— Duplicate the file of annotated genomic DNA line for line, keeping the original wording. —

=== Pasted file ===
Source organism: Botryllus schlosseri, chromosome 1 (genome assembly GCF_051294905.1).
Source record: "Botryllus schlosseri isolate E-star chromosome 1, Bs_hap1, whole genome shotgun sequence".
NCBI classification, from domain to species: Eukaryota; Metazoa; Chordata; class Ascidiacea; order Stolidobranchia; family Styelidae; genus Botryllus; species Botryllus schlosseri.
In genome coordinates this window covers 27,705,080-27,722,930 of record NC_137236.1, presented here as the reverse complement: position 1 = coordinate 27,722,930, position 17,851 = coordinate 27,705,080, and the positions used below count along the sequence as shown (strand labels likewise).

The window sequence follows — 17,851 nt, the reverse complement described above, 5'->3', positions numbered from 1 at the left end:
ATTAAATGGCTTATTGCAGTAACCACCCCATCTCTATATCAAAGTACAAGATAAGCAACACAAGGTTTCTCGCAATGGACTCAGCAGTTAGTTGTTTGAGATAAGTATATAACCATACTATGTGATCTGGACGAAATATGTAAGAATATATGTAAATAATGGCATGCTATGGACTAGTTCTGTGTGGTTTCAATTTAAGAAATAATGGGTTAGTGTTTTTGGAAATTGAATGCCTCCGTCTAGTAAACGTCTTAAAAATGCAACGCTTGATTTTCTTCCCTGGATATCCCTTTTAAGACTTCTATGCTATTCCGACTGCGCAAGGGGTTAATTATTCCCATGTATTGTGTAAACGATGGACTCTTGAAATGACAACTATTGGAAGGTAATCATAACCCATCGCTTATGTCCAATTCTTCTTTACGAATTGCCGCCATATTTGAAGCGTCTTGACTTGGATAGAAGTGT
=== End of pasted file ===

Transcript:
Source organism: Botryllus schlosseri, chromosome 1 (genome assembly GCF_051294905.1).
Source record: "Botryllus schlosseri isolate E-star chromosome 1, Bs_hap1, whole genome shotgun sequence".
NCBI classification, from domain to species: Eukaryota; Metazoa; Chordata; class Ascidiacea; order Stolidobranchia; family Styelidae; genus Botryllus; species Botryllus schlosseri.
In genome coordinates this window covers 27,705,080-27,722,930 of record NC_137236.1, presented here as the reverse complement: position 1 = coordinate 27,722,930, position 17,851 = coordinate 27,705,080, and the positions used below count along the sequence as shown (strand labels likewise).

The window sequence follows — 17,851 nt, the reverse complement described above, 5'->3', positions numbered from 1 at the left end:
ATTAAATGGCTTATTGCAGTAACCACCCCATCTCTATATCAAAGTACAAGATAAGCAACACAAGGTTTCTCGCAATGGACTCAGCAGTTAGTTGTTTGAGATAAGTATATAACCATACTATGTGATCTGGACGAAATATGTAAGAATATATGTAAATAATGGCATGCTATGGACTAGTTCTGTGTGGTTTCAATTTAAGAAATAATGGGTTAGTGTTTTTGGAAATTGAATGCCTCCGTCTAGTAAACGTCTTAAAAATGCAACGCTTGATTTTCTTCCCTGGATATCCCTTTTAAGACTTCTATGCTATTCCGACTGCGCAAGGGGTTAATTATTCCCATGTATTGTGTAAACGATGGACTCTTGAAATGACAACTATTGGAAGGTAATCATAACCCATCGCTTATGTCCAATTCTTCTTTACGAATTGCCGCCATATTTGAAGCGTCTTGACTTGGATAGAAGTGT